BUT if you really want something to change then you have to make a choice and the more time you can spend towards the top of the ladder, the more opportunities you can open up for yourself. Holding yourself accountable is the foundation of a successful mindset.
How does the Blue Sky Accountability Ladder work?
- ‘I did not know’. These are the people who are not even aware of the problem or that there may even be a problem.
- It is always so easy to point the finger at others. Overcoming this step requires people to point the finger at themselves and admit they may in fact be the problem, not other people or factors.
- Making excuses as to why things are not getting done is very easy and a masked form of procrastination. People make excuse like ‘I am too busy’ or ‘I have never done that before’.
- Wait and hope. Waiters and hopers are those who do just that. Wait and hope for miracles and successes to happen in their lives without ever lifting a finger and having to actually go out and get it done.
- Acknowledging reality. People who are at this level look at the situation in black and white, realising there are tasks that need to get done and they are responsible for doing their part.
- I own it. Once people have acknowledged the reality of the situation, they then decide are they going to fall back down the ladder and make excuses, or they take ownership and move forward to create solutions.
- Find solutions. Owning the situation is key and once people own it, the next step is to brainstorm and start thinking of solutions.
- Make it happen. As it says on the tin, this is about making it happen.
Personal Accountability – How to know when you’re “above the line”
- You quickly recognise when you are in the victim cycle
- You acknowledge the reality of existing problems and clearly understand the consequences of not resolving them
- You try to broaden your understanding about a problem you face by seeking a greater understanding from others
- You acknowledge when you make a mistake
- You listen when people offer their perspective and thoughts
- You look at what you are personally doing (or not doing), that is getting in the way of your progress; as opposed to solely looking at how others are preventing your progress
- You test your view of reality with other people when faced with a complex problem
- When explaining your lack of progress, you are quick to acknowledge how you contributed to the lack of results
Do you recognise any of these behaviours in you?
What could you build on to improve further?
Example of being accountable – Nine-year-old Vincent
“Hey Vincent, is everything ok, you’re looking a bit worried?”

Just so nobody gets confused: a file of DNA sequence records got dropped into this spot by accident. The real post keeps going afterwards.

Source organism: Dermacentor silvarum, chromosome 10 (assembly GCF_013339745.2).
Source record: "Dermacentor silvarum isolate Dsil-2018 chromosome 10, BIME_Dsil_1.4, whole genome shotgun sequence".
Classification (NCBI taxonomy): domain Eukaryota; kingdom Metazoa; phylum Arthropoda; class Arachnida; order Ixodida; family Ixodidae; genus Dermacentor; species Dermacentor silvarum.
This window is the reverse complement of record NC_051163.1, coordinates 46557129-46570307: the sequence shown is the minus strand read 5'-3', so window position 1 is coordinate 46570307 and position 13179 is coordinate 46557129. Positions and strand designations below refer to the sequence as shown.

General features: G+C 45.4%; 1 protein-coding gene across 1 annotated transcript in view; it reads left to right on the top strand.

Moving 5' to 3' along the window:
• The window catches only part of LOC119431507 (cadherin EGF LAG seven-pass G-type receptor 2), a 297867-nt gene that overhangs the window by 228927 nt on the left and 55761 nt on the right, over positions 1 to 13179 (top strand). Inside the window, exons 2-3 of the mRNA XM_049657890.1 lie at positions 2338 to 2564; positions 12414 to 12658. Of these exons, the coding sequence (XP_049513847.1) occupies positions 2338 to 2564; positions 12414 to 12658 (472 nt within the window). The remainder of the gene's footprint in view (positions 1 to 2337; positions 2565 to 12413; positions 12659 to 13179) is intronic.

“I’ve got a bit of a problem, I’ve not done my school project.”
“So how come you haven’t done it?”
“I didn’t know it needed doing.”
“Hmmm, but if you didn’t know it needed doing, how come you’re telling me about it?”
“Well, I guess I did know that it needed doing.”
In this short exchange, young Vincent is already on the shifting sands of perspective. Although I wouldn’t want to say that a young nine-year-old is a victim or displaying victim behaviours, Vincent was and just not taking accountability. What he was trying to do was hold on to being right about being wrong; his own very good reason not to change. Indeed, in his own mind, an entirely adequate reason for his lack of effort or success.
“When you said you didn’t know, but you did know; what’s the real reason you haven’t done it?”
“Well, I never really had it explained to me, the teacher didn’t make it clear.” so he moved to a place of blaming someone else
“Ok, what didn’t the teacher make clear?”
“Well, she didn’t make it clear…well, actually she did make it clear.”
Even at this point, Vincent’s fertile imagination continued to justify his inaction.
“We’ve just been so busy this holiday, and I can’t do it now because there’s only three days left so it’s pointless. It’s not worth me doing it.”
So here he’s saying there’s something I could have done, but at this point I’m still right in not having to do it, if it was my fault before, I’m still ok because there’s no time left.
Finally, Vincent moved onto, “My dad will kill me if I don’t do it”, where he was acknowledging reality. He realised that actually, if he was the only child in that room that hadn’t done the project, the teacher was going to hold him to account. He then moved into owning it.
Things you can do right now
- Acknowledge the reality. Print off the last 10 emails you sent, both personal and professional, and as you read back through them reflect on where you were on the ladder when you sent them.
- Think about a change you want to make right now. Where are you with change on the ladder? How could you start to move yourself up two or three rungs to start to take some action?